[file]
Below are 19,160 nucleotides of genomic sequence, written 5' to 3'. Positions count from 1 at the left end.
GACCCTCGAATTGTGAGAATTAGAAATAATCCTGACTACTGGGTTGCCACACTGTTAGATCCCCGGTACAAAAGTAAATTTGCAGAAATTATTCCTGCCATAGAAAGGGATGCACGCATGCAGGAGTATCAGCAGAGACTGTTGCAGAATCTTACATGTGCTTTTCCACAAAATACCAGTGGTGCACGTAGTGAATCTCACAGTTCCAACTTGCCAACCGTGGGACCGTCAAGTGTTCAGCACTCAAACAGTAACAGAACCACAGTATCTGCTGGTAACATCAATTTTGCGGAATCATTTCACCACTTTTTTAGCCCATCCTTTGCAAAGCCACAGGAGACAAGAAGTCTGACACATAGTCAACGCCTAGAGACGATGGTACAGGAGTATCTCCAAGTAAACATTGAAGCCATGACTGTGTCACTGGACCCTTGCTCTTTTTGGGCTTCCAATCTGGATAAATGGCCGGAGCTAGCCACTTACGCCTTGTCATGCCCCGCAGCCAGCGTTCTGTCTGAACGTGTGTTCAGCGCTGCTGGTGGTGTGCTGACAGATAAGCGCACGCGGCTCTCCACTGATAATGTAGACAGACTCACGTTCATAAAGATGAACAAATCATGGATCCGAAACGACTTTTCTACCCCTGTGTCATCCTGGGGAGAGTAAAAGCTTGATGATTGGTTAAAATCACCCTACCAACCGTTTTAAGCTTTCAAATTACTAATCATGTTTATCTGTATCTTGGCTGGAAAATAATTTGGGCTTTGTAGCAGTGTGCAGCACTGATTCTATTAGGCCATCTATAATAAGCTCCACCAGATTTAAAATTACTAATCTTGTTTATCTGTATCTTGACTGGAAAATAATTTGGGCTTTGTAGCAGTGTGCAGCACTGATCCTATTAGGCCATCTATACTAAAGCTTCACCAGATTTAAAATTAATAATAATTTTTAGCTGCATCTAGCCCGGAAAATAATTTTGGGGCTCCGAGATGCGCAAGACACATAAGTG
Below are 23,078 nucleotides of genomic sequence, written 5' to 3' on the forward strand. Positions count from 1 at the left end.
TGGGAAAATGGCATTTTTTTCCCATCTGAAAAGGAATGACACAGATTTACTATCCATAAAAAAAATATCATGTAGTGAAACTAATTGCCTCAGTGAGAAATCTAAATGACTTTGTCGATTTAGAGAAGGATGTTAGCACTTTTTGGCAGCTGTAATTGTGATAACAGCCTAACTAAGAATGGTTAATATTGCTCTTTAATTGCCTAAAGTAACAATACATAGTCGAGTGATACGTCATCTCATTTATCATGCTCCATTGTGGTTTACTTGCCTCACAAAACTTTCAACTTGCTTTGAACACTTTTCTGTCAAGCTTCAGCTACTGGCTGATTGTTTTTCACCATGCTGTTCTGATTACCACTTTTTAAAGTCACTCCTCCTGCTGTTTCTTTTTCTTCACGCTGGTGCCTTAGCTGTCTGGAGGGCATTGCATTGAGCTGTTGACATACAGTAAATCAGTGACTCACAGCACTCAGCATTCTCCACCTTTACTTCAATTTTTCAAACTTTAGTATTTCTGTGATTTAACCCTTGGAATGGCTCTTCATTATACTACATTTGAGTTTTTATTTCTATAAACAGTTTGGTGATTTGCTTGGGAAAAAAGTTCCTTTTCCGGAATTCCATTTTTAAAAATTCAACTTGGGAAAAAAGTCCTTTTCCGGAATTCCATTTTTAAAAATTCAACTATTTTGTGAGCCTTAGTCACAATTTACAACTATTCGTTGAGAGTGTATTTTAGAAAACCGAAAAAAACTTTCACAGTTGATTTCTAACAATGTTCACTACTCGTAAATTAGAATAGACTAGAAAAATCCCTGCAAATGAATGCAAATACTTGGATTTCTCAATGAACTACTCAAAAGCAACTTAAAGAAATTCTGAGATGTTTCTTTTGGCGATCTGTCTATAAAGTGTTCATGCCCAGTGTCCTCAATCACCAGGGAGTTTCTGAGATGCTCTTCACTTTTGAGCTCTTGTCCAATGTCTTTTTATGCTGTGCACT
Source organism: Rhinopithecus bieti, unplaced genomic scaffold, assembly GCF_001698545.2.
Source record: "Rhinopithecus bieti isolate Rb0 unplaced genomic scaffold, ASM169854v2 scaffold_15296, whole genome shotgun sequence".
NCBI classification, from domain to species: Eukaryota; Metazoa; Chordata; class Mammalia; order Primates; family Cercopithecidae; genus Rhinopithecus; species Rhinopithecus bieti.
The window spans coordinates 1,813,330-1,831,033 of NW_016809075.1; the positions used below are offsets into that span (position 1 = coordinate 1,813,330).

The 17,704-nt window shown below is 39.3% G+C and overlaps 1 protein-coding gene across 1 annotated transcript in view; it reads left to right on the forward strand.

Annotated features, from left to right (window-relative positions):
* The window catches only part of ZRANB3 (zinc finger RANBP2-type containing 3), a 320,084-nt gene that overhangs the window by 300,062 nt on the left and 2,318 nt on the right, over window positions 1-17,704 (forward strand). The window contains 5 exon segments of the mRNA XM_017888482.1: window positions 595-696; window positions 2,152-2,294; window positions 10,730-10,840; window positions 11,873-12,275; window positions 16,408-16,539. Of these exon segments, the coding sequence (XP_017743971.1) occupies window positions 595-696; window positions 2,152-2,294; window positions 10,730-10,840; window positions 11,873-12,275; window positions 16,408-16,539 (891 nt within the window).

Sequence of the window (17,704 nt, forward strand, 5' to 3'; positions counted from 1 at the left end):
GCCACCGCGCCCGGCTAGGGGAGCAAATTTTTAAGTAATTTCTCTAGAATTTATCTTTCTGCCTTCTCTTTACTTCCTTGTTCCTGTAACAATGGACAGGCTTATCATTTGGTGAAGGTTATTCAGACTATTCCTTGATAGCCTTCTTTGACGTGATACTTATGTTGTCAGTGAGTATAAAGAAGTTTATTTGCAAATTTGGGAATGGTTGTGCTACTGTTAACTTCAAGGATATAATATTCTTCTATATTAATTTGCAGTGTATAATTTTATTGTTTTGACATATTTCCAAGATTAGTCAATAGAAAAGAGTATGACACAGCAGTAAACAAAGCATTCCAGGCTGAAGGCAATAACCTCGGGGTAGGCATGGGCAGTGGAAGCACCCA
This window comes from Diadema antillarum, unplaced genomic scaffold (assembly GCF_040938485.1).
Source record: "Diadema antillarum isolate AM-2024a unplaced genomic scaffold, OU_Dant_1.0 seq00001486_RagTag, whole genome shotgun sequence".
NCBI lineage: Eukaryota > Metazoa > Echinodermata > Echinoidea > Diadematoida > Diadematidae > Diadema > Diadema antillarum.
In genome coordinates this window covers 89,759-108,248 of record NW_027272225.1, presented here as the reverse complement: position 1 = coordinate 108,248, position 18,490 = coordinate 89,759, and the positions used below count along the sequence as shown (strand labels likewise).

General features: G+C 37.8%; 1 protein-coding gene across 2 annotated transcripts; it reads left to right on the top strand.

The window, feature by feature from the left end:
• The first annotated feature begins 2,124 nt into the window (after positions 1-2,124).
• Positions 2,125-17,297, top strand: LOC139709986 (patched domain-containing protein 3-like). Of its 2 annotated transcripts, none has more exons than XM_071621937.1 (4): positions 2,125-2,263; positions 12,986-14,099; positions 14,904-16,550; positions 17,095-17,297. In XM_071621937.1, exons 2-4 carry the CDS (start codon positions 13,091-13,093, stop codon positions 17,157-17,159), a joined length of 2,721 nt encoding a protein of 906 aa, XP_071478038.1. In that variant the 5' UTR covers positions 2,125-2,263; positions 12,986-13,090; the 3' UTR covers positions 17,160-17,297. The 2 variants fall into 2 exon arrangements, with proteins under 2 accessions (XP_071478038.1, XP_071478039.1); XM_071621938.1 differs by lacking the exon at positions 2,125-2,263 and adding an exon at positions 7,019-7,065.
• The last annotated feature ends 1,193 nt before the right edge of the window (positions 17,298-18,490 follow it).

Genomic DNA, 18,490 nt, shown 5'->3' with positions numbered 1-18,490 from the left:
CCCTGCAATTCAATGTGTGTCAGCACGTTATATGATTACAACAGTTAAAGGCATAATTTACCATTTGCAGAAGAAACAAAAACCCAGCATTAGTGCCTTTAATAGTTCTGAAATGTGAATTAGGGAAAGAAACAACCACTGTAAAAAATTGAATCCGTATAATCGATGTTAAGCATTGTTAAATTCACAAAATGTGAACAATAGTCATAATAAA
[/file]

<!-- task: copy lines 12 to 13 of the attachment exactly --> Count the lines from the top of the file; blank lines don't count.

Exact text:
Sequence of the window (17,704 nt, forward strand, 5' to 3'; positions counted from 1 at the left end):
GCCACCGCGCCCGGCTAGGGGAGCAAATTTTTAAGTAATTTCTCTAGAATTTATCTTTCTGCCTTCTCTTTACTTCCTTGTTCCTGTAACAATGGACAGGCTTATCATTTGGTGAAGGTTATTCAGACTATTCCTTGATAGCCTTCTTTGACGTGATACTTATGTTGTCAGTGAGTATAAAGAAGTTTATTTGCAAATTTGGGAATGGTTGTGCTACTGTTAACTTCAAGGATATAATATTCTTCTATATTAATTTGCAGTGTATAATTTTATTGTTTTGACATATTTCCAAGATTAGTCAATAGAAAAGAGTATGACACAGCAGTAAACAAAGCATTCCAGGCTGAAGGCAATAACCTCGGGGTAGGCATGGGCAGTGGAAGCACCCA